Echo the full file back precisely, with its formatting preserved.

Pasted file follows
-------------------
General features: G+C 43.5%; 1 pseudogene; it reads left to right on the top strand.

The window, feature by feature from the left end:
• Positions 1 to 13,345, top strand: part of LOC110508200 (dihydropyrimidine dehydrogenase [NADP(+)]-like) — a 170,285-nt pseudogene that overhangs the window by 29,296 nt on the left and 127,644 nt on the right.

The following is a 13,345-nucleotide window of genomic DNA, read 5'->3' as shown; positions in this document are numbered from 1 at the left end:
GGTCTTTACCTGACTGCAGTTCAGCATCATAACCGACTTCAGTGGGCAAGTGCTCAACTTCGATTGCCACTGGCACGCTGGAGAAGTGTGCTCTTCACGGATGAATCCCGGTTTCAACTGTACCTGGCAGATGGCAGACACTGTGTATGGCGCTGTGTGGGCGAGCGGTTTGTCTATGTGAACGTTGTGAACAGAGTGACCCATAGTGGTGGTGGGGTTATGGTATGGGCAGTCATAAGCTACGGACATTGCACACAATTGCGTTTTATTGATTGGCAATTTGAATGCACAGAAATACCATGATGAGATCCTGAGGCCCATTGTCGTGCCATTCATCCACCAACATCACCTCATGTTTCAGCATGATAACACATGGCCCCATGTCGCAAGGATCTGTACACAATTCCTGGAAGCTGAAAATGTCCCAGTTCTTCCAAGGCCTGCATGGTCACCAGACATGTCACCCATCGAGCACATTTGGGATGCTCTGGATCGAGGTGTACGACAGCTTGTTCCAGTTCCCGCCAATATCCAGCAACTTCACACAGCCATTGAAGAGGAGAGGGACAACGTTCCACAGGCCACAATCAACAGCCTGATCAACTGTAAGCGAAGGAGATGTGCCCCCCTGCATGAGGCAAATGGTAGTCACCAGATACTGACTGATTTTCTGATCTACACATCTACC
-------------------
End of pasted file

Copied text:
General features: G+C 43.5%; 1 pseudogene; it reads left to right on the top strand.

The window, feature by feature from the left end:
• Positions 1 to 13,345, top strand: part of LOC110508200 (dihydropyrimidine dehydrogenase [NADP(+)]-like) — a 170,285-nt pseudogene that overhangs the window by 29,296 nt on the left and 127,644 nt on the right.

The following is a 13,345-nucleotide window of genomic DNA, read 5'->3' as shown; positions in this document are numbered from 1 at the left end:
GGTCTTTACCTGACTGCAGTTCAGCATCATAACCGACTTCAGTGGGCAAGTGCTCAACTTCGATTGCCACTGGCACGCTGGAGAAGTGTGCTCTTCACGGATGAATCCCGGTTTCAACTGTACCTGGCAGATGGCAGACACTGTGTATGGCGCTGTGTGGGCGAGCGGTTTGTCTATGTGAACGTTGTGAACAGAGTGACCCATAGTGGTGGTGGGGTTATGGTATGGGCAGTCATAAGCTACGGACATTGCACACAATTGCGTTTTATTGATTGGCAATTTGAATGCACAGAAATACCATGATGAGATCCTGAGGCCCATTGTCGTGCCATTCATCCACCAACATCACCTCATGTTTCAGCATGATAACACATGGCCCCATGTCGCAAGGATCTGTACACAATTCCTGGAAGCTGAAAATGTCCCAGTTCTTCCAAGGCCTGCATGGTCACCAGACATGTCACCCATCGAGCACATTTGGGATGCTCTGGATCGAGGTGTACGACAGCTTGTTCCAGTTCCCGCCAATATCCAGCAACTTCACACAGCCATTGAAGAGGAGAGGGACAACGTTCCACAGGCCACAATCAACAGCCTGATCAACTGTAAGCGAAGGAGATGTGCCCCCCTGCATGAGGCAAATGGTAGTCACCAGATACTGACTGATTTTCTGATCTACACATCTACC